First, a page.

We want the Water Board to determine the specific water usage and hydrologic impacts within the SAP EIR are attributable to Carvana since it was known prior to EIR certification and project approval. The Carvana project’s water use, the use and storage of oils and solvents for a 111+ acre repair center operating 18 hours a day and maintaining an inventory of 10,500 cars poses significant environmental and health risk – not the least of which is light pollution affecting nocturnal hunters in four mitigation banks in the immediate vicinity. The potential for spills, flood and pollution of storm-water potentially carrying oils, detergents, and solvents from this high-intensity use facility is a public health risk.
A full EIR analysis of the Carvana Project is required to determine how the the proposed destruction of the vernal pool habitat and surface and groundwater systems will itself and cumulatively, (with the City of Lincoln’s Villages, Amoruso Ranch, Placer Vineyards, Sunset Area Plan and Placer Ranch projects) impact the quality and supply of California’s water resources, cause flood and habitat and fisheries degradation.
The OSHA website details persistent violations by Carvana to the Water Quality Act. Urge the CRWQCB to require a project level EIR to determine if wastewater retention, discharges and spills will adversely impact surface water, the environment, species and public health.
The project being considered by the CVWQCB are but two of many massive urban sprawl developments approved or pending for western Placer County’s grasslands. The impact of wholesale conversion of many tens of thousands of acres of grasslands has not been considered in a cumulative or holistic way. The impacts to climate being a key issue. Additionally, the developments, by virtue of their proposed land use (low density sprawl and associated swimming pools and landscape and auto repair/refurbishing/sales maintaining a 10,500 car inventory) will create an unprecedented local demand for treated water.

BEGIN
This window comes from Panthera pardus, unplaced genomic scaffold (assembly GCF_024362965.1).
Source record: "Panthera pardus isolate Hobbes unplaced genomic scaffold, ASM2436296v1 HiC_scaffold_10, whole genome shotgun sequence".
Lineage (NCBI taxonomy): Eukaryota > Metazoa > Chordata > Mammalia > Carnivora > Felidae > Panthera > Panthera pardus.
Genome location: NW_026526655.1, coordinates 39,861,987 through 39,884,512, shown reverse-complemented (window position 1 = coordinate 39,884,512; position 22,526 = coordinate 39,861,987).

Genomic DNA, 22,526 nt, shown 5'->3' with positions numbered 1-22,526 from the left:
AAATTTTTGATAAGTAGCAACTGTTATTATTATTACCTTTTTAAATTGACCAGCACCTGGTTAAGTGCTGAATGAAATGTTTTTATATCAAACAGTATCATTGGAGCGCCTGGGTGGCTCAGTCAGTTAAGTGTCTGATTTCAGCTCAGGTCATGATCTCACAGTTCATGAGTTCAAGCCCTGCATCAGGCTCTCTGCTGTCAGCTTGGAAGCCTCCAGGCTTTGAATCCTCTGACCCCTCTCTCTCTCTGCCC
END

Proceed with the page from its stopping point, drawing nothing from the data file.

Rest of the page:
Water Usage – In this environment of uncertainty due to CA’s historical droughts and climate change, the cumulative impacts related to water demand and supply and the ecosystem services related to natural water conservation should be considered by the CRWQCB.
Endangered Species – 14 listed endangered species and ecosystems occur within the Carvana and Amoruso sites. All are proposed to be relocated into the Placer County Placer Conservation Plan area which is already functioning at ecosystem capacity. Additionally, there is scarce empirical evidence that species and habitat “relocation” is successful. The Swainson’s Hawk which travels 10,000 miles to and from Argentina each year, makes the west Placer grasslands its notheran home. Relocation is not an option here. The spade foot toad, burrowing owls and fairy shrimp have specific ecological niches. that cannot be replicated successfully even if there space in the trophic level into which they are proposed to be relocated. The threatened Western Pond turtle will not accept relocation. It will persist in travellingfor its lifetime to its home of origin after relocation and we know turtles are among the most threatened of all major invertebrate groups, with 365 species threatened or already extinct due to destruction of habitat.